⠀• Plain list. Ritual, Fruition, and Maverick Chocolate makers take a similar approach in reporting the tasting notes of their single-origins: two or three terms, quite distinct from each other, in the list. The effect is minimal but immediately evokes what to expect from tasting the stuff; risky for those who can not offer an acceptable consistency between one batch of single-origin chocolate and another. Beyond the immediacy and simplicity of this list, there are two warnings to consider for those who taste, especially if they are not acquainted with fine flavor chocolate. The first one is that without a “Tasting Notes” headline, someone may believe that flavor notes are inclusions present in the chocolate. Secondly, flavor notes that are not read with intentional distraction before tasting the chocolate can be taken too seriously by a taster unfamiliar with tasting notes. This kind of issues can be overcome if you include a mini-disclaimer inside the packaging on the correct mindset on how to approach tasting notes in a confidence-boosting way.
⠀• Slow anticipation. French Broad Chocolate is a romantic detail freak and inserts tasting notes printed not on the outside but inside the packaging, usually on page two of the booklet that surrounds the chocolate bar. A detailed storytelling about their encounter with a single cocoa origin is the prelude to a final in which the tasting notes are unveiled using the first person—as already seen for Dandelion. Since the tasting notes are revealed after buying the chocolate, this sought-after approach is not recommended for those who still have some work to do on building their brand recognition.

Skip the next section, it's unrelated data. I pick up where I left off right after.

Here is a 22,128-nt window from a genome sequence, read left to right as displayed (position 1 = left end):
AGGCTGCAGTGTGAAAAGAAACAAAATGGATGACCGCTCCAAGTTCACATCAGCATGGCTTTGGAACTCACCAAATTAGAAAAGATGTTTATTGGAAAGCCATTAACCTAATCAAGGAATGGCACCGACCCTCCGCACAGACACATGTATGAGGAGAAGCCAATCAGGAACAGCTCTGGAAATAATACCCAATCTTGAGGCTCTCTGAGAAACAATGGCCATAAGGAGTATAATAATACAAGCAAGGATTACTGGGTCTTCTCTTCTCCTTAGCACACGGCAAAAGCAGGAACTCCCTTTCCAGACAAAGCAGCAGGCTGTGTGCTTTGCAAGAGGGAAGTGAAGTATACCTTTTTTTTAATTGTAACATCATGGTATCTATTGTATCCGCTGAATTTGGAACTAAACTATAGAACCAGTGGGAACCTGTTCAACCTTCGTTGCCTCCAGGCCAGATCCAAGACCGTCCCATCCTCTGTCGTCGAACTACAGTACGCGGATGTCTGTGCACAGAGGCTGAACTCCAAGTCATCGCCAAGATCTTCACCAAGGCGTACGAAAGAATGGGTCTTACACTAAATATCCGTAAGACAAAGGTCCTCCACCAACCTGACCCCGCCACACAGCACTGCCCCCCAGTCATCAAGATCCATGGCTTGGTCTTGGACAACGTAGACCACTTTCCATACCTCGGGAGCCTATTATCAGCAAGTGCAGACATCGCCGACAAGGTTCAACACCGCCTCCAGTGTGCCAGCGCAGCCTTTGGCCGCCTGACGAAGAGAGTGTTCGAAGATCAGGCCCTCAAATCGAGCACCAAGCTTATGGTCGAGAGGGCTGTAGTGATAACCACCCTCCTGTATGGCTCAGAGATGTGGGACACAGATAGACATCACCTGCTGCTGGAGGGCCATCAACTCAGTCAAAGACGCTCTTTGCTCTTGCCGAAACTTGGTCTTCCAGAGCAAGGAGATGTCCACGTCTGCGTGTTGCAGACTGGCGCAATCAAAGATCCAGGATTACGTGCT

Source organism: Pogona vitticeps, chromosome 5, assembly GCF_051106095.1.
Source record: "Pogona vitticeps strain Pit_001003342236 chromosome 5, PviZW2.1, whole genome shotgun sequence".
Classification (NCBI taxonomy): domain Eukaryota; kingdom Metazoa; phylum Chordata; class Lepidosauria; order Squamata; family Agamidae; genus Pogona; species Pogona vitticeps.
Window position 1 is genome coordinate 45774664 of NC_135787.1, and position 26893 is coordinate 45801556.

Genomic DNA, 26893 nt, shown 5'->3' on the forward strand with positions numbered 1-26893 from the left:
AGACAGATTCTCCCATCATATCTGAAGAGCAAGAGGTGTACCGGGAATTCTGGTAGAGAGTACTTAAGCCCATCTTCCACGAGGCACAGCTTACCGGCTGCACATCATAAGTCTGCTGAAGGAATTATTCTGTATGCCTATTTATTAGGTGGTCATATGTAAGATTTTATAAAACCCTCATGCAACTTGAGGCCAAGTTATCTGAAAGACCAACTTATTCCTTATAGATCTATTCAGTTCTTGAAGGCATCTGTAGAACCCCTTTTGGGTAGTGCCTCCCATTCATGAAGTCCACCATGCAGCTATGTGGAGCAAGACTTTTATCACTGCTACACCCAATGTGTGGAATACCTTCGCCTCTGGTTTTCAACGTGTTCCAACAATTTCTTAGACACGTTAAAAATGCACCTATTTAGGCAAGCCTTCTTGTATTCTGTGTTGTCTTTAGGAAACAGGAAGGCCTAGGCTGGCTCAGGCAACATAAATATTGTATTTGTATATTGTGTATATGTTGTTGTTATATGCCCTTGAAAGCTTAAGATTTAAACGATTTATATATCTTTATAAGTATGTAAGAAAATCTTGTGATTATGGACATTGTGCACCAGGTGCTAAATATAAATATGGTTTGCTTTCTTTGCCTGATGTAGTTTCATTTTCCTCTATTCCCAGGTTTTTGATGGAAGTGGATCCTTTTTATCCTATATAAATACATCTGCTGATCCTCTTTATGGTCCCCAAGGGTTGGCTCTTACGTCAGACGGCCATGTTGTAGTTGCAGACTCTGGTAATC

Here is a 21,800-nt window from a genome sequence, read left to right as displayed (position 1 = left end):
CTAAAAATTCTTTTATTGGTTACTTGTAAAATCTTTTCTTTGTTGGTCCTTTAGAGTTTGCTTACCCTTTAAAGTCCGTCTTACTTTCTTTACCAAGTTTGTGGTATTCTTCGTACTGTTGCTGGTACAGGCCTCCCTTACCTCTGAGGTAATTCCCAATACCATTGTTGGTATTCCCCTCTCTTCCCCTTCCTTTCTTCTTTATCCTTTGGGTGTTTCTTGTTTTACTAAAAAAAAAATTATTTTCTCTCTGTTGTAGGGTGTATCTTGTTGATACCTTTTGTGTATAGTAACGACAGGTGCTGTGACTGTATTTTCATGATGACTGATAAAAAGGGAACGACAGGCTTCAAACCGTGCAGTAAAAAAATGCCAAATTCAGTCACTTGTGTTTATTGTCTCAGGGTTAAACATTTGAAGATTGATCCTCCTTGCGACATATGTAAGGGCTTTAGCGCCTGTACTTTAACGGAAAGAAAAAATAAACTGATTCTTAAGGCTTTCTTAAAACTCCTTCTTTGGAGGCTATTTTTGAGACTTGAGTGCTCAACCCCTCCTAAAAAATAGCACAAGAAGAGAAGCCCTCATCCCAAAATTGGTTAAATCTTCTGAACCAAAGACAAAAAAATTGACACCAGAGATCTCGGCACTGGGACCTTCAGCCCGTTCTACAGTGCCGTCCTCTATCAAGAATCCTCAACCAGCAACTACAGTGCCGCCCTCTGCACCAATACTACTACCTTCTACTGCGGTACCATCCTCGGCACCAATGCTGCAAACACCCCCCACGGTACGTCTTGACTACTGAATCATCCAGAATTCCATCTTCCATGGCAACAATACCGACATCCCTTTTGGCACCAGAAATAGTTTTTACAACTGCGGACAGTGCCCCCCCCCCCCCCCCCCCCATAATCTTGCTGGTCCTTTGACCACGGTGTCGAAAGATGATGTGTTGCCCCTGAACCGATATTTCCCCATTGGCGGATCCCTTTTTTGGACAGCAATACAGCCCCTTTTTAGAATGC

⠀⠀⠀⠀• Diplomatic disclaimer. Chocolaterie Morin demonstrates all their experience of over a century, not only in offering a myriad of single-origin chocolate bars but also in presenting their peculiarity through the tasting notes. Each origin has on the back of the wrapper at least three characterizing flavors that Franck Morin aims at highlighting through careful roasting and conching steps. A diplomatic disclaimer accompanies the tasting experience after opening the wrapper: “Our way of working involves the eventuality that the final product may present variations from one harvest to another and differ from one year to another.” A clever approach which focuses on the responsibility of the maker to craft a chocolate product that may occur with a slight aromatic inconsistency due to the variable nature of the single-origin cocoa bean.
How do you approach chocolate tasting notes as a brand or consumer?